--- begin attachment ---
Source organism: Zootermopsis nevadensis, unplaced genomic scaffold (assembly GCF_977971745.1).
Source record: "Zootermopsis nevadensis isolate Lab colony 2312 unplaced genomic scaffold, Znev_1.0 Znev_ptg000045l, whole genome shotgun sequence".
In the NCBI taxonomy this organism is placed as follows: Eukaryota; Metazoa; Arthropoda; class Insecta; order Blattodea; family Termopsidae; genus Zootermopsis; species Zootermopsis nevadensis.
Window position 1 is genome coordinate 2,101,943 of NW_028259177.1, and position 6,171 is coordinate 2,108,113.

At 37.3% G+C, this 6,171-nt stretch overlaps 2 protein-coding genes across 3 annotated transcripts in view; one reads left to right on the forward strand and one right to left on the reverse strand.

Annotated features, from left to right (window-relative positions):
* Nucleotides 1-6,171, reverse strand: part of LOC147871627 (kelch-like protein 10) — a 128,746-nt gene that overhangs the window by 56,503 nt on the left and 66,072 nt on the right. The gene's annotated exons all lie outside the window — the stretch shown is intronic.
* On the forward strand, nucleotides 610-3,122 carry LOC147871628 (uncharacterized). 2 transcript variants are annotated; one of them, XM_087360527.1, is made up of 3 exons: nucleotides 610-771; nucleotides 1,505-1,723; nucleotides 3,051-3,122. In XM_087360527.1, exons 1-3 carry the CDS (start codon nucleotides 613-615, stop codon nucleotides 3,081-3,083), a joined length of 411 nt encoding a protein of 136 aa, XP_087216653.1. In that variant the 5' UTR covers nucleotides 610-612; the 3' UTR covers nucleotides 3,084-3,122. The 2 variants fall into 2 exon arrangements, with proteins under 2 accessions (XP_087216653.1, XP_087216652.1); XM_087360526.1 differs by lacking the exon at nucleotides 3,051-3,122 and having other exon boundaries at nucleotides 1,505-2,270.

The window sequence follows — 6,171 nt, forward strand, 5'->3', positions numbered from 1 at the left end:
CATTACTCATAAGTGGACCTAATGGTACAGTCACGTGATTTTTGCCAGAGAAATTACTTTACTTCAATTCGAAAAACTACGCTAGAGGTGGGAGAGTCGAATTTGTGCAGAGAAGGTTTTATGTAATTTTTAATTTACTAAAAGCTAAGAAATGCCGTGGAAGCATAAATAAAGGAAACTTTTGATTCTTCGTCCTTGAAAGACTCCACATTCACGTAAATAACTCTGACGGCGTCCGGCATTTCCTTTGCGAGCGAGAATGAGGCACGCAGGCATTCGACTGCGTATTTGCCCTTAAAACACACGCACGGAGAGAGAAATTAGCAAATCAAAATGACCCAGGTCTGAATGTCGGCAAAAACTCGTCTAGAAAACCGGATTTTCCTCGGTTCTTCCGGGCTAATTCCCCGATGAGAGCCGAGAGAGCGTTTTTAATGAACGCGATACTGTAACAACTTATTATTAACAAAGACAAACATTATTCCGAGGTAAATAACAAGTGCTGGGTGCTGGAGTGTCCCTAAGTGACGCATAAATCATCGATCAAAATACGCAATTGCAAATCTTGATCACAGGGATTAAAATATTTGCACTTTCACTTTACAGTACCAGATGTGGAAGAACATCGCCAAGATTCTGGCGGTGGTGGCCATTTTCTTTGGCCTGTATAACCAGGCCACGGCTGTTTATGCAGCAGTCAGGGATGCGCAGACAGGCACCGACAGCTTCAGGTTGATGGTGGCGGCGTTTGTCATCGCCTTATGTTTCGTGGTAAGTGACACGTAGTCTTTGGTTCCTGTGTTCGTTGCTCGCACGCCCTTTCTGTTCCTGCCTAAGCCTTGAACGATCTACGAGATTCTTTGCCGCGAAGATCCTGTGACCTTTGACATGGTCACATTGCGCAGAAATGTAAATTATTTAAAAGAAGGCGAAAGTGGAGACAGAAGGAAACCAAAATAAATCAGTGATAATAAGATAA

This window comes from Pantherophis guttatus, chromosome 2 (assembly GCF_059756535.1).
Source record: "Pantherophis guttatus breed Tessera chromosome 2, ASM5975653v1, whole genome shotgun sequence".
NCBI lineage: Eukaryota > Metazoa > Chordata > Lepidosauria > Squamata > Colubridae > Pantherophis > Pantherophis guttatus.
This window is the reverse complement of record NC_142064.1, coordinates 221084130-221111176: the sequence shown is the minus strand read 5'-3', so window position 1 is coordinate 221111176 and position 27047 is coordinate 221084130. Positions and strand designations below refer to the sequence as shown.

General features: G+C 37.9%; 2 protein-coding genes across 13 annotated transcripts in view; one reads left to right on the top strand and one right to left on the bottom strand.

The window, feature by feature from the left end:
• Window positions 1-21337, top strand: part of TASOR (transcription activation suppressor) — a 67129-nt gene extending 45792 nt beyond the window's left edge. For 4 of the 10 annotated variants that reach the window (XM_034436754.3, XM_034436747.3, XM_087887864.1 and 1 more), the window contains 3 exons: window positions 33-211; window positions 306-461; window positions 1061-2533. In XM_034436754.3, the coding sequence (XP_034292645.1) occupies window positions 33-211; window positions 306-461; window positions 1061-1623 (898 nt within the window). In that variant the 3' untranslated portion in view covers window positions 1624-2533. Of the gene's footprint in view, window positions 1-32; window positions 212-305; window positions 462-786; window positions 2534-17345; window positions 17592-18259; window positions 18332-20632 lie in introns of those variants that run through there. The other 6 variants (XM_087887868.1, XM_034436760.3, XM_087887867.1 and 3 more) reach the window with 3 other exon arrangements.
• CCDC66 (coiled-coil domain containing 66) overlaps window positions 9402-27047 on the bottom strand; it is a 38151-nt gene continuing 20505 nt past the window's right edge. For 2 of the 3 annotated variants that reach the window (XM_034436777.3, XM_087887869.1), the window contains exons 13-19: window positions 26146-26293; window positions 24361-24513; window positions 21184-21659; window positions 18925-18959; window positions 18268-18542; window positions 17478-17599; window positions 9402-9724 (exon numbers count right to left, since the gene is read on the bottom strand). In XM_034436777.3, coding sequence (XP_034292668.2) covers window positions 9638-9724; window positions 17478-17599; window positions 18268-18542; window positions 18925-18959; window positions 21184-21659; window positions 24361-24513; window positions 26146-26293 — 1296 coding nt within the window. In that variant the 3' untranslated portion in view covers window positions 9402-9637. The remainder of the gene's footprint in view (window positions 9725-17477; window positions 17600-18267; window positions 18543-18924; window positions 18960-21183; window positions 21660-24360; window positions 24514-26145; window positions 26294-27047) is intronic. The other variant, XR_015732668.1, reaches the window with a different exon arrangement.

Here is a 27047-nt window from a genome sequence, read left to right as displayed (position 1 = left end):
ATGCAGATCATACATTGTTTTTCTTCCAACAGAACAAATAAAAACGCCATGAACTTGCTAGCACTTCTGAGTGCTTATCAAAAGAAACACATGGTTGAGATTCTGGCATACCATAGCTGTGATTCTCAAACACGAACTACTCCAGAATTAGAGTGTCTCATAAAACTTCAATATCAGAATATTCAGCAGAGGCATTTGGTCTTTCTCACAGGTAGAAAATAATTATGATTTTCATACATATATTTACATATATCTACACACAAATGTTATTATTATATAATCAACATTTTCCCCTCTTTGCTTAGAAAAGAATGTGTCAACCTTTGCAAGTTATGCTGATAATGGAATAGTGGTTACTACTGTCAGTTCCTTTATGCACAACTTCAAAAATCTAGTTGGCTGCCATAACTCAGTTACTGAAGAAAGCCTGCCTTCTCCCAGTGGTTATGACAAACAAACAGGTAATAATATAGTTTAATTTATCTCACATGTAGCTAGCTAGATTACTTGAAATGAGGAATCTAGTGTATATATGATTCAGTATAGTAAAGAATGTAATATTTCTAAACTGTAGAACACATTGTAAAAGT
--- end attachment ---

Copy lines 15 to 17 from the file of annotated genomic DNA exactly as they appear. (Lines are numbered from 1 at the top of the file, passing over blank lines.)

General features: G+C 37.9%; 2 protein-coding genes across 13 annotated transcripts in view; one reads left to right on the top strand and one right to left on the bottom strand.

The window, feature by feature from the left end:
• Window positions 1-21337, top strand: part of TASOR (transcription activation suppressor) — a 67129-nt gene extending 45792 nt beyond the window's left edge. For 4 of the 10 annotated variants that reach the window (XM_034436754.3, XM_034436747.3, XM_087887864.1 and 1 more), the window contains 3 exons: window positions 33-211; window positions 306-461; window positions 1061-2533. In XM_034436754.3, the coding sequence (XP_034292645.1) occupies window positions 33-211; window positions 306-461; window positions 1061-1623 (898 nt within the window). In that variant the 3' untranslated portion in view covers window positions 1624-2533. Of the gene's footprint in view, window positions 1-32; window positions 212-305; window positions 462-786; window positions 2534-17345; window positions 17592-18259; window positions 18332-20632 lie in introns of those variants that run through there. The other 6 variants (XM_087887868.1, XM_034436760.3, XM_087887867.1 and 3 more) reach the window with 3 other exon arrangements.